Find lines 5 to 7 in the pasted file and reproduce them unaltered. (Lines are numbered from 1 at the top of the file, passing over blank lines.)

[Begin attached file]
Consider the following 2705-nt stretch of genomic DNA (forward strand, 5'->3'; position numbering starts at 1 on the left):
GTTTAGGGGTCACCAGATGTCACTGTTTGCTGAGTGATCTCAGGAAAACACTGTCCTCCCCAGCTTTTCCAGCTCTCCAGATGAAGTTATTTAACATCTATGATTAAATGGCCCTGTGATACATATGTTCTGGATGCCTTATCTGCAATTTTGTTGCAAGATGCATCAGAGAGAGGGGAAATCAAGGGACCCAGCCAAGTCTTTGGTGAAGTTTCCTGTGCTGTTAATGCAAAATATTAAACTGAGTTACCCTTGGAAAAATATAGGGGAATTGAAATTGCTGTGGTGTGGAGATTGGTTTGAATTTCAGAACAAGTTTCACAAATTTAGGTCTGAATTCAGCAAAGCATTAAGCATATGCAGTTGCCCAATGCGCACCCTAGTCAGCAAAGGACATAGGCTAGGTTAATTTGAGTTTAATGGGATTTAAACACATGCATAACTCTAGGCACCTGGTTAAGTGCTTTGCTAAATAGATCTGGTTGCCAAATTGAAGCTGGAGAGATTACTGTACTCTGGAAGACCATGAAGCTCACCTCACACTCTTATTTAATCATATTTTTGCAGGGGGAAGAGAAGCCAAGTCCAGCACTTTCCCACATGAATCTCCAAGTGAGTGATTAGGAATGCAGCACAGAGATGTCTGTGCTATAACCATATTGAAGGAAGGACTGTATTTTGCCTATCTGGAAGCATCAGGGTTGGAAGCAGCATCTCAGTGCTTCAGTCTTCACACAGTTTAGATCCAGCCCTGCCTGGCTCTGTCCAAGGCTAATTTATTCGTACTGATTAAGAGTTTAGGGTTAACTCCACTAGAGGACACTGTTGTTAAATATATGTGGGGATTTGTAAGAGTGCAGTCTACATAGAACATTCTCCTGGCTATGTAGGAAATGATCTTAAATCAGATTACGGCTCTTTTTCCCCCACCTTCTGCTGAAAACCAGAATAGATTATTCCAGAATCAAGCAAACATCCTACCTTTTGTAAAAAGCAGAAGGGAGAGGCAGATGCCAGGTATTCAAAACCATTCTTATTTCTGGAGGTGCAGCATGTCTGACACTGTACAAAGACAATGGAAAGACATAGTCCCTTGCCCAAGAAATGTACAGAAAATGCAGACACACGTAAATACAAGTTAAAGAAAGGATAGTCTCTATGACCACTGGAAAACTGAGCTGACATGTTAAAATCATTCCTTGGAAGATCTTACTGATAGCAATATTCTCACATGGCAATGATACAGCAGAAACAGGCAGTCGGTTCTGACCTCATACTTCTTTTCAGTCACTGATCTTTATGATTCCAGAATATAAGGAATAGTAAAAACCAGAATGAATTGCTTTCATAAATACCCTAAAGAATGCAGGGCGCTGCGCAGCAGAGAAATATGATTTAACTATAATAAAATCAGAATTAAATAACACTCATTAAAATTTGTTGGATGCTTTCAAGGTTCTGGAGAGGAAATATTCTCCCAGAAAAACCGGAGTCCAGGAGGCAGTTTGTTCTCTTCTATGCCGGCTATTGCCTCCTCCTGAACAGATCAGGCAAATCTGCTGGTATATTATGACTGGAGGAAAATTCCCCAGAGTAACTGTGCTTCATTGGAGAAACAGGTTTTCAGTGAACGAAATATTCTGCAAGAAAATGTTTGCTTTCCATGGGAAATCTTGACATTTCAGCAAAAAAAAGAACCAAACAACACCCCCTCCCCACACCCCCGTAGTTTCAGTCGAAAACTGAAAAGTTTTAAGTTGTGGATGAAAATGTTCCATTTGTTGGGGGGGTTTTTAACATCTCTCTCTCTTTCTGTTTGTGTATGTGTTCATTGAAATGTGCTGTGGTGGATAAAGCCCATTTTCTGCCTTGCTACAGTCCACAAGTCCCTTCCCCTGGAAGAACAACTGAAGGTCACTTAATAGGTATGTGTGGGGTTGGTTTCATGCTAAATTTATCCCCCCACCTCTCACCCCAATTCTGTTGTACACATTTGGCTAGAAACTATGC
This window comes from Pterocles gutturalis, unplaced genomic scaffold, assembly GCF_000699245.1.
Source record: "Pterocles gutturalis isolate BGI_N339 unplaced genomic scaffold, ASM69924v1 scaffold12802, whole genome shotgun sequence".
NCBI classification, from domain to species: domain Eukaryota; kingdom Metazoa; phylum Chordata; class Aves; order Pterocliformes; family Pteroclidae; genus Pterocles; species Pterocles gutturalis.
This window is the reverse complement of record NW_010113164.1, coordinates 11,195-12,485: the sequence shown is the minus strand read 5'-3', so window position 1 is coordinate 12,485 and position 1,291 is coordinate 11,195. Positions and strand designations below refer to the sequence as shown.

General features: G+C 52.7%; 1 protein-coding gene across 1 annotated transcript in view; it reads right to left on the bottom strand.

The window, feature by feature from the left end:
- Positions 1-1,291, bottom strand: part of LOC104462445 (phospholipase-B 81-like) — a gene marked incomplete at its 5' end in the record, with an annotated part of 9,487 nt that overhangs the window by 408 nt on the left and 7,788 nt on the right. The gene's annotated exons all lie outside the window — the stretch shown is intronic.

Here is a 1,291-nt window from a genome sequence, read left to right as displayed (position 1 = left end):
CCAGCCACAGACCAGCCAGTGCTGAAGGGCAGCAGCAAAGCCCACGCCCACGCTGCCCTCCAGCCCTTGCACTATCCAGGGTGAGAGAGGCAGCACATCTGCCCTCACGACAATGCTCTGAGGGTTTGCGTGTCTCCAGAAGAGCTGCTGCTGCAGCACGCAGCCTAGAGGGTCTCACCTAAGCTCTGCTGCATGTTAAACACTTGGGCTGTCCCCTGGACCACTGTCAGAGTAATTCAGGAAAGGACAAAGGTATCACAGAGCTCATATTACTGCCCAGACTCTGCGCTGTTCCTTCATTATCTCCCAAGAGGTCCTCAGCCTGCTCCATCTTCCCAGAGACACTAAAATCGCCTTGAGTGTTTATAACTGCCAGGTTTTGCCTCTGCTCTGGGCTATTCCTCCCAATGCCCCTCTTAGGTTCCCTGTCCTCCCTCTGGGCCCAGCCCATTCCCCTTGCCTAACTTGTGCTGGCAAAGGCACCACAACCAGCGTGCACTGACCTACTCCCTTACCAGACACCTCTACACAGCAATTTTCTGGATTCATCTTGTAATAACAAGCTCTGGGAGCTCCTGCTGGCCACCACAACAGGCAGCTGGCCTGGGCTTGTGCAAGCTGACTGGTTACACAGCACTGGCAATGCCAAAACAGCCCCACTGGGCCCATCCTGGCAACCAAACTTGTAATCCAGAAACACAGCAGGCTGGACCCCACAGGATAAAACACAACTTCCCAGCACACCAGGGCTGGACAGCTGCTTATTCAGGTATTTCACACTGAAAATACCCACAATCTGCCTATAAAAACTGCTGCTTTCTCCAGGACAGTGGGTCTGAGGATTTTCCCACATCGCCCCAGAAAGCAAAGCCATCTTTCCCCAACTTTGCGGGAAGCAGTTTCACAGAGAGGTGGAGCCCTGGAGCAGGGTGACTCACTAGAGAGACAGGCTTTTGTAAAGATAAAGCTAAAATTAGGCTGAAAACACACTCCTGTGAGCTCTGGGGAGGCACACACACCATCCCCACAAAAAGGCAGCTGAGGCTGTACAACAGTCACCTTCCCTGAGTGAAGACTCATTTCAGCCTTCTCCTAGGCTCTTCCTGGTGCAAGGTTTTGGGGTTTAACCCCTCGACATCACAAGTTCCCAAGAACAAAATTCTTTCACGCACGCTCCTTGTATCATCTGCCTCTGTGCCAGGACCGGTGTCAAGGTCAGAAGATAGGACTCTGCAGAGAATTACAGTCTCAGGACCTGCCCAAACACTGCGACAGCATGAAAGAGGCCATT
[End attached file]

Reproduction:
NCBI classification, from domain to species: domain Eukaryota; kingdom Metazoa; phylum Chordata; class Aves; order Pterocliformes; family Pteroclidae; genus Pterocles; species Pterocles gutturalis.
This window is the reverse complement of record NW_010113164.1, coordinates 11,195-12,485: the sequence shown is the minus strand read 5'-3', so window position 1 is coordinate 12,485 and position 1,291 is coordinate 11,195. Positions and strand designations below refer to the sequence as shown.

General features: G+C 52.7%; 1 protein-coding gene across 1 annotated transcript in view; it reads right to left on the bottom strand.